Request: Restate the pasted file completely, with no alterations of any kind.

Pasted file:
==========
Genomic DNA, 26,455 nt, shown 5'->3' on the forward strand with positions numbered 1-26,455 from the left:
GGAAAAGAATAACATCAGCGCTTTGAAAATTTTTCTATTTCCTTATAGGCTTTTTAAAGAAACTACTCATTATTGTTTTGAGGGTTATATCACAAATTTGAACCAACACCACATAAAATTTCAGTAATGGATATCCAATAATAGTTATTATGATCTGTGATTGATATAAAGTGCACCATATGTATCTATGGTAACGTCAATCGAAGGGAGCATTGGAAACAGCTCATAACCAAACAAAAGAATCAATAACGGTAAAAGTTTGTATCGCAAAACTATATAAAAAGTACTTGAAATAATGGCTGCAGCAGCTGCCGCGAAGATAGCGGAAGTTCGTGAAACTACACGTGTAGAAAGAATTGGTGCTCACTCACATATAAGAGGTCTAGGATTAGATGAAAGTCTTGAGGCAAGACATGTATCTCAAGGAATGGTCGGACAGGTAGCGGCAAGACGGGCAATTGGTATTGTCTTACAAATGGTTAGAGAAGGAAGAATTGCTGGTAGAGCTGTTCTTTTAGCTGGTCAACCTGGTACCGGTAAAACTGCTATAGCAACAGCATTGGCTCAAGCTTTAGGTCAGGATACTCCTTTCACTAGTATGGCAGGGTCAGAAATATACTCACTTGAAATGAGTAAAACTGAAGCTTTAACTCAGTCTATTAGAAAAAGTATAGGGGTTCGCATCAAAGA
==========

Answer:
Genomic DNA, 26,455 nt, shown 5'->3' on the forward strand with positions numbered 1-26,455 from the left:
GGAAAAGAATAACATCAGCGCTTTGAAAATTTTTCTATTTCCTTATAGGCTTTTTAAAGAAACTACTCATTATTGTTTTGAGGGTTATATCACAAATTTGAACCAACACCACATAAAATTTCAGTAATGGATATCCAATAATAGTTATTATGATCTGTGATTGATATAAAGTGCACCATATGTATCTATGGTAACGTCAATCGAAGGGAGCATTGGAAACAGCTCATAACCAAACAAAAGAATCAATAACGGTAAAAGTTTGTATCGCAAAACTATATAAAAAGTACTTGAAATAATGGCTGCAGCAGCTGCCGCGAAGATAGCGGAAGTTCGTGAAACTACACGTGTAGAAAGAATTGGTGCTCACTCACATATAAGAGGTCTAGGATTAGATGAAAGTCTTGAGGCAAGACATGTATCTCAAGGAATGGTCGGACAGGTAGCGGCAAGACGGGCAATTGGTATTGTCTTACAAATGGTTAGAGAAGGAAGAATTGCTGGTAGAGCTGTTCTTTTAGCTGGTCAACCTGGTACCGGTAAAACTGCTATAGCAACAGCATTGGCTCAAGCTTTAGGTCAGGATACTCCTTTCACTAGTATGGCAGGGTCAGAAATATACTCACTTGAAATGAGTAAAACTGAAGCTTTAACTCAGTCTATTAGAAAAAGTATAGGGGTTCGCATCAAAGA